Fixing Common Gutter Blunders
Design and install gutters as if they prevent damp foundations, peeling paint, and mold—because they do.
Synopsis: Poorly planned and poorly installed gutters can cause a myriad of moisture problems in buildings. In this article, seasoned remodeling contractor Brent Briggs points out the most common of these and spells out how to fix them.
As a home-improvement contractor for the past 30 years, I’ve seen an inordinate amount of damage to homes that can be attributed to rain-gutter problems. From stains on the siding, to major foundation problems, to flooded basements and interior mold, poorly installed rain gutters always cause a host of problems. Here are fixes for the most common ones I encounter. Many of these problems can be corrected easily, except for poor roof design, which is often based more on looks than practicality and is very difficult to change after the roof has been built. Even then, installing a larger gutter or increasing the number of downspouts can make a difference. Here, I explain how to get gutters right the first time, including how to size them correctly based on roof size and climate.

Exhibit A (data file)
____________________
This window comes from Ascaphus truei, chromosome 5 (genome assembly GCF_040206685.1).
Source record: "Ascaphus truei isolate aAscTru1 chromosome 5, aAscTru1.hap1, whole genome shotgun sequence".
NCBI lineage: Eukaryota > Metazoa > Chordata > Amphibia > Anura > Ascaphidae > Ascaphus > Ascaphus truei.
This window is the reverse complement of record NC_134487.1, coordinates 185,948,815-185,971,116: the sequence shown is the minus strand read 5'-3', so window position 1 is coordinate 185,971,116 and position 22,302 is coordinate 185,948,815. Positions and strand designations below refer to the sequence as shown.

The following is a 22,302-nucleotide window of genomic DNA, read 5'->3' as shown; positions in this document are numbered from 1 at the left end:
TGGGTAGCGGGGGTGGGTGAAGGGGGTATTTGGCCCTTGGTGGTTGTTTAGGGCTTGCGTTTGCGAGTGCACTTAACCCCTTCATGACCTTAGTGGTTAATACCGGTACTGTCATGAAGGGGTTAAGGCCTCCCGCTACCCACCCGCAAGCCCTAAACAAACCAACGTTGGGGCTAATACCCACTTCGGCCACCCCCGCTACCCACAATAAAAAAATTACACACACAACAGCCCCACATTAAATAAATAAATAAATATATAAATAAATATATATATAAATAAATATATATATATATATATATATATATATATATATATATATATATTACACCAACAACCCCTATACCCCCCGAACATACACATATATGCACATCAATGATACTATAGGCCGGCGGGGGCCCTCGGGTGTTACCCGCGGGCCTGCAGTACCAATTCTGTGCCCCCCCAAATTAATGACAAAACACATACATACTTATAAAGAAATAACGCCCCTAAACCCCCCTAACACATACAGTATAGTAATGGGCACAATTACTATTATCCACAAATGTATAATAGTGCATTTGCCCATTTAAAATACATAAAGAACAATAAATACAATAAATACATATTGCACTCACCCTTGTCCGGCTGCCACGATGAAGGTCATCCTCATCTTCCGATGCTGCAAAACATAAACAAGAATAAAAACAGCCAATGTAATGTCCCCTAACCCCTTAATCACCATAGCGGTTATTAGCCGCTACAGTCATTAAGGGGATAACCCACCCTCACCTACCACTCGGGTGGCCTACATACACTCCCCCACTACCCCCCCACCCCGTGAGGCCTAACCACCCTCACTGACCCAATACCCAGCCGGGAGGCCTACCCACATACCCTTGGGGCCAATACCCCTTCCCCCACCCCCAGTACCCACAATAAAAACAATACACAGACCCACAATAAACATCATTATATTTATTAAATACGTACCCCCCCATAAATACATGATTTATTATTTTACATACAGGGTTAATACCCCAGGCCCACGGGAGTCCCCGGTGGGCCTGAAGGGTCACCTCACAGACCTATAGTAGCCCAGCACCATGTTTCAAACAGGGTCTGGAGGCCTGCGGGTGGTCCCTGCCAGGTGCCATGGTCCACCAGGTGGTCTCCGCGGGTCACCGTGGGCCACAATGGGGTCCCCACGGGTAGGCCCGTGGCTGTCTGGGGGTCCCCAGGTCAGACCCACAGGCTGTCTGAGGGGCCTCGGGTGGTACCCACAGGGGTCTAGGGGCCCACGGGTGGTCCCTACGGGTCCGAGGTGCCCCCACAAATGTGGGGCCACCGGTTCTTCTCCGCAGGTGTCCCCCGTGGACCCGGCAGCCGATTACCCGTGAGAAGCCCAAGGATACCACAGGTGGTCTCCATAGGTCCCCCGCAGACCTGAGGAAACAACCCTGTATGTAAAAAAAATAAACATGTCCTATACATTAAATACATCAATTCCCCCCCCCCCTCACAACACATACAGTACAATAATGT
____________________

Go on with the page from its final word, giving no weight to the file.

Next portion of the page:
Most builders default to 5-in. K-style gutters, the most commonly available size and style. Yet correctly sizing gutters is simple and can prevent them from being overwhelmed with rain. Gutter capacity is directly related to downspout capacity: Double the number of downspouts, and you can nearly double the capacity of the gutters.
Calculate the area of roof draining into each downspout (length × width). For a roof pitched more steeply than 5-in-12, multiply the area by 0.85. Find your design rainfall intensity from the map, and match it with your roof area to determine the recommended gutter and downspout size.
Gutter problems often begin with an architect or designer drawing a roof without considering how to handle water runoff. the problems can be compounded with inadequate gutters and downspouts, poor workmanship,…